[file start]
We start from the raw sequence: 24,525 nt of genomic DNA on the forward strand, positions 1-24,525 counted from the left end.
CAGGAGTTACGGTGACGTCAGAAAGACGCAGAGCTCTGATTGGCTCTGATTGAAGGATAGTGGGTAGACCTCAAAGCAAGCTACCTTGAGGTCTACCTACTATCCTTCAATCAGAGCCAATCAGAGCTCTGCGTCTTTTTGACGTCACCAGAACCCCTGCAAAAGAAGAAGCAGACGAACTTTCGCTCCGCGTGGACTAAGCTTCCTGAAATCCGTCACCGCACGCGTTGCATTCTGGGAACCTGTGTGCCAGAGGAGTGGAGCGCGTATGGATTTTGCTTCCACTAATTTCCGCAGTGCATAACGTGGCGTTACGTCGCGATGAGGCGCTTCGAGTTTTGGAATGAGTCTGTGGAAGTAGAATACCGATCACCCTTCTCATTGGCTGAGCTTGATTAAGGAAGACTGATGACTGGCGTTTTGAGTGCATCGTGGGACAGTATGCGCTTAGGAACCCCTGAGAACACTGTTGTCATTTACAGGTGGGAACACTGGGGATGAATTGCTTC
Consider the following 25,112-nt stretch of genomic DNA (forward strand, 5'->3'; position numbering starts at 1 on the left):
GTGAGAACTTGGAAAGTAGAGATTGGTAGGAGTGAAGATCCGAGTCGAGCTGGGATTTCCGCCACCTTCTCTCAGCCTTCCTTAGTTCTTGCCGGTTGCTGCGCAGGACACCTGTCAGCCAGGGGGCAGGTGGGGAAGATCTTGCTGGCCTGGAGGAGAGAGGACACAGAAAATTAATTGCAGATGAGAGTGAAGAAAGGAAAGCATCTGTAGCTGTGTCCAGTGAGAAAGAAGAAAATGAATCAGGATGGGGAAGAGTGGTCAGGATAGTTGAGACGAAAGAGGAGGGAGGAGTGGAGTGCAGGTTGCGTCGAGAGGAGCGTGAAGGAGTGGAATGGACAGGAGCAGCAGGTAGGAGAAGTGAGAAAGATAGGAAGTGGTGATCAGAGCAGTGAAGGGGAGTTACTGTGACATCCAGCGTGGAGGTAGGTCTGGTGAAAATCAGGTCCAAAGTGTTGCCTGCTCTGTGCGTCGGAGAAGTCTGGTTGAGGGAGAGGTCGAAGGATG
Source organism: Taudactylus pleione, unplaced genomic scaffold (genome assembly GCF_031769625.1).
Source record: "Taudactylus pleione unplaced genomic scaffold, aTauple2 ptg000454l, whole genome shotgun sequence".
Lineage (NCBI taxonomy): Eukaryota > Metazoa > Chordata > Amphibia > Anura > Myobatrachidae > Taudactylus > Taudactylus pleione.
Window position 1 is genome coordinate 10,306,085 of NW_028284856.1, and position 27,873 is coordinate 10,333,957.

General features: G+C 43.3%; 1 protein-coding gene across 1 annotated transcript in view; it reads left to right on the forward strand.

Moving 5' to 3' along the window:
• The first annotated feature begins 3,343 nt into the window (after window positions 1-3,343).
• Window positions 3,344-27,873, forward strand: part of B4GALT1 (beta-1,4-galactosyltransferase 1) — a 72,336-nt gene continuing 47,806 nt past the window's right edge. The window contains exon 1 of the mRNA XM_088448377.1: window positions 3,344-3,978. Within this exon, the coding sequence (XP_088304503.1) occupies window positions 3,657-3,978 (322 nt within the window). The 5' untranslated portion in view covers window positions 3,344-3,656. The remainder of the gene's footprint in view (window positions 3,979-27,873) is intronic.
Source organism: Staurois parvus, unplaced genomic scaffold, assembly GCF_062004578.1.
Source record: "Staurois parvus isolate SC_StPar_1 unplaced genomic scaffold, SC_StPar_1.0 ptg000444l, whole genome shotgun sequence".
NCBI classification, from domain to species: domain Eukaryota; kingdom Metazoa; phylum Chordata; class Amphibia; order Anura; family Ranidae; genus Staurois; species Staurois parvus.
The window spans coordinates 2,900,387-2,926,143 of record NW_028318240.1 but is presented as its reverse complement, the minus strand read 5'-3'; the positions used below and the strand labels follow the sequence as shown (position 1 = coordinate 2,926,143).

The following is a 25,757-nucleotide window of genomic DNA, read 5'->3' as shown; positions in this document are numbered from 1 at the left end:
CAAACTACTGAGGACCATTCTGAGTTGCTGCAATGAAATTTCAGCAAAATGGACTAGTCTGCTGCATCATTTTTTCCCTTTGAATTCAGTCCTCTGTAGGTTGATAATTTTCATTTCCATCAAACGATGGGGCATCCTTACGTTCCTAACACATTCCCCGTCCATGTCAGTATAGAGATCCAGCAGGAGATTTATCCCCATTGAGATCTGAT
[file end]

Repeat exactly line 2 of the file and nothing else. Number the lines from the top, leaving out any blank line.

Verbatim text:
CAGGAGTTACGGTGACGTCAGAAAGACGCAGAGCTCTGATTGGCTCTGATTGAAGGATAGTGGGTAGACCTCAAAGCAAGCTACCTTGAGGTCTACCTACTATCCTTCAATCAGAGCCAATCAGAGCTCTGCGTCTTTTTGACGTCACCAGAACCCCTGCAAAAGAAGAAGCAGACGAACTTTCGCTCCGCGTGGACTAAGCTTCCTGAAATCCGTCACCGCACGCGTTGCATTCTGGGAACCTGTGTGCCAGAGGAGTGGAGCGCGTATGGATTTTGCTTCCACTAATTTCCGCAGTGCATAACGTGGCGTTACGTCGCGATGAGGCGCTTCGAGTTTTGGAATGAGTCTGTGGAAGTAGAATACCGATCACCCTTCTCATTGGCTGAGCTTGATTAAGGAAGACTGATGACTGGCGTTTTGAGTGCATCGTGGGACAGTATGCGCTTAGGAACCCCTGAGAACACTGTTGTCATTTACAGGTGGGAACACTGGGGATGAATTGCTTC